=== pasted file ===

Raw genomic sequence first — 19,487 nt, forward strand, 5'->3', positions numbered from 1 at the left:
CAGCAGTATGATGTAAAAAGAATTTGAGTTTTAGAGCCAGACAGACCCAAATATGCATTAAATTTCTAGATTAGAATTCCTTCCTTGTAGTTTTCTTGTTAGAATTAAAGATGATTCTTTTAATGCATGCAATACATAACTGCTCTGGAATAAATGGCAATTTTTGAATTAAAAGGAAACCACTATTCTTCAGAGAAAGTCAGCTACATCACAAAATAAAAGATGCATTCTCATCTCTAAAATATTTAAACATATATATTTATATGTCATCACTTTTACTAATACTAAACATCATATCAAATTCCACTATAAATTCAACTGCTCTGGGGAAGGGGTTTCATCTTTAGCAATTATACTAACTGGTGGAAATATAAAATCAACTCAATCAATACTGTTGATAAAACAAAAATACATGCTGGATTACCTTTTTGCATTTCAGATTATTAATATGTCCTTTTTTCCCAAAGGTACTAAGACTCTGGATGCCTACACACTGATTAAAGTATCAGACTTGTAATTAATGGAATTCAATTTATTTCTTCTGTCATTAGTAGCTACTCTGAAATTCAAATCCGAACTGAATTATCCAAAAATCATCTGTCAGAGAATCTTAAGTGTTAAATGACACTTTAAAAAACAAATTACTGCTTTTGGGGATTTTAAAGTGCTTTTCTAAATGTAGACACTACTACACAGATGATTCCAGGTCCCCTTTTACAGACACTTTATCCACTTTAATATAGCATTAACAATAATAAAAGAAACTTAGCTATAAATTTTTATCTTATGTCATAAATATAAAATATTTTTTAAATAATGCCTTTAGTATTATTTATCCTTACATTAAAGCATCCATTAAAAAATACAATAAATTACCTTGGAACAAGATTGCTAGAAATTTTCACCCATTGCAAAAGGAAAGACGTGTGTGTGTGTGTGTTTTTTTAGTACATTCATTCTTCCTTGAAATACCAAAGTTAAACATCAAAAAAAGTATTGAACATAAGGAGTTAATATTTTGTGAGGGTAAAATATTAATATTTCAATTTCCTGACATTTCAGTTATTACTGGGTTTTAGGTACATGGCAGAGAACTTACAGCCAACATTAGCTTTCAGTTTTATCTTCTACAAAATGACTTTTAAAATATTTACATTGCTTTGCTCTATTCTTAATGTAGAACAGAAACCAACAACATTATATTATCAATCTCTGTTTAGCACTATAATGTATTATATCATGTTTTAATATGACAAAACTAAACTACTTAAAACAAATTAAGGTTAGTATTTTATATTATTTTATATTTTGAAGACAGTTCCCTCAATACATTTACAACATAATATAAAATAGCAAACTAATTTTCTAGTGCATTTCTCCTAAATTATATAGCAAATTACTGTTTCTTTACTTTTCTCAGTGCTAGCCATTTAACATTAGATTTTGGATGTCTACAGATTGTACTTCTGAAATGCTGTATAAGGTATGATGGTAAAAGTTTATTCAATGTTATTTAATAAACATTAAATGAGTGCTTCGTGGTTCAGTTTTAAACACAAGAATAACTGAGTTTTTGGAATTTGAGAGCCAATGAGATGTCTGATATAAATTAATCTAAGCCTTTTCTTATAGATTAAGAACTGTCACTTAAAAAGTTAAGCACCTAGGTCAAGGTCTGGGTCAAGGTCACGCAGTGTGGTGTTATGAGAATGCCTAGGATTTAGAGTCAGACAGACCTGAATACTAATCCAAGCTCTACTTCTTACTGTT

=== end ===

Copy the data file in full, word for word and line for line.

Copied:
Raw genomic sequence first — 19,487 nt, forward strand, 5'->3', positions numbered from 1 at the left:
CAGCAGTATGATGTAAAAAGAATTTGAGTTTTAGAGCCAGACAGACCCAAATATGCATTAAATTTCTAGATTAGAATTCCTTCCTTGTAGTTTTCTTGTTAGAATTAAAGATGATTCTTTTAATGCATGCAATACATAACTGCTCTGGAATAAATGGCAATTTTTGAATTAAAAGGAAACCACTATTCTTCAGAGAAAGTCAGCTACATCACAAAATAAAAGATGCATTCTCATCTCTAAAATATTTAAACATATATATTTATATGTCATCACTTTTACTAATACTAAACATCATATCAAATTCCACTATAAATTCAACTGCTCTGGGGAAGGGGTTTCATCTTTAGCAATTATACTAACTGGTGGAAATATAAAATCAACTCAATCAATACTGTTGATAAAACAAAAATACATGCTGGATTACCTTTTTGCATTTCAGATTATTAATATGTCCTTTTTTCCCAAAGGTACTAAGACTCTGGATGCCTACACACTGATTAAAGTATCAGACTTGTAATTAATGGAATTCAATTTATTTCTTCTGTCATTAGTAGCTACTCTGAAATTCAAATCCGAACTGAATTATCCAAAAATCATCTGTCAGAGAATCTTAAGTGTTAAATGACACTTTAAAAAACAAATTACTGCTTTTGGGGATTTTAAAGTGCTTTTCTAAATGTAGACACTACTACACAGATGATTCCAGGTCCCCTTTTACAGACACTTTATCCACTTTAATATAGCATTAACAATAATAAAAGAAACTTAGCTATAAATTTTTATCTTATGTCATAAATATAAAATATTTTTTAAATAATGCCTTTAGTATTATTTATCCTTACATTAAAGCATCCATTAAAAAATACAATAAATTACCTTGGAACAAGATTGCTAGAAATTTTCACCCATTGCAAAAGGAAAGACGTGTGTGTGTGTGTGTTTTTTTAGTACATTCATTCTTCCTTGAAATACCAAAGTTAAACATCAAAAAAAGTATTGAACATAAGGAGTTAATATTTTGTGAGGGTAAAATATTAATATTTCAATTTCCTGACATTTCAGTTATTACTGGGTTTTAGGTACATGGCAGAGAACTTACAGCCAACATTAGCTTTCAGTTTTATCTTCTACAAAATGACTTTTAAAATATTTACATTGCTTTGCTCTATTCTTAATGTAGAACAGAAACCAACAACATTATATTATCAATCTCTGTTTAGCACTATAATGTATTATATCATGTTTTAATATGACAAAACTAAACTACTTAAAACAAATTAAGGTTAGTATTTTATATTATTTTATATTTTGAAGACAGTTCCCTCAATACATTTACAACATAATATAAAATAGCAAACTAATTTTCTAGTGCATTTCTCCTAAATTATATAGCAAATTACTGTTTCTTTACTTTTCTCAGTGCTAGCCATTTAACATTAGATTTTGGATGTCTACAGATTGTACTTCTGAAATGCTGTATAAGGTATGATGGTAAAAGTTTATTCAATGTTATTTAATAAACATTAAATGAGTGCTTCGTGGTTCAGTTTTAAACACAAGAATAACTGAGTTTTTGGAATTTGAGAGCCAATGAGATGTCTGATATAAATTAATCTAAGCCTTTTCTTATAGATTAAGAACTGTCACTTAAAAAGTTAAGCACCTAGGTCAAGGTCTGGGTCAAGGTCACGCAGTGTGGTGTTATGAGAATGCCTAGGATTTAGAGTCAGACAGACCTGAATACTAATCCAAGCTCTACTTCTTACTGTT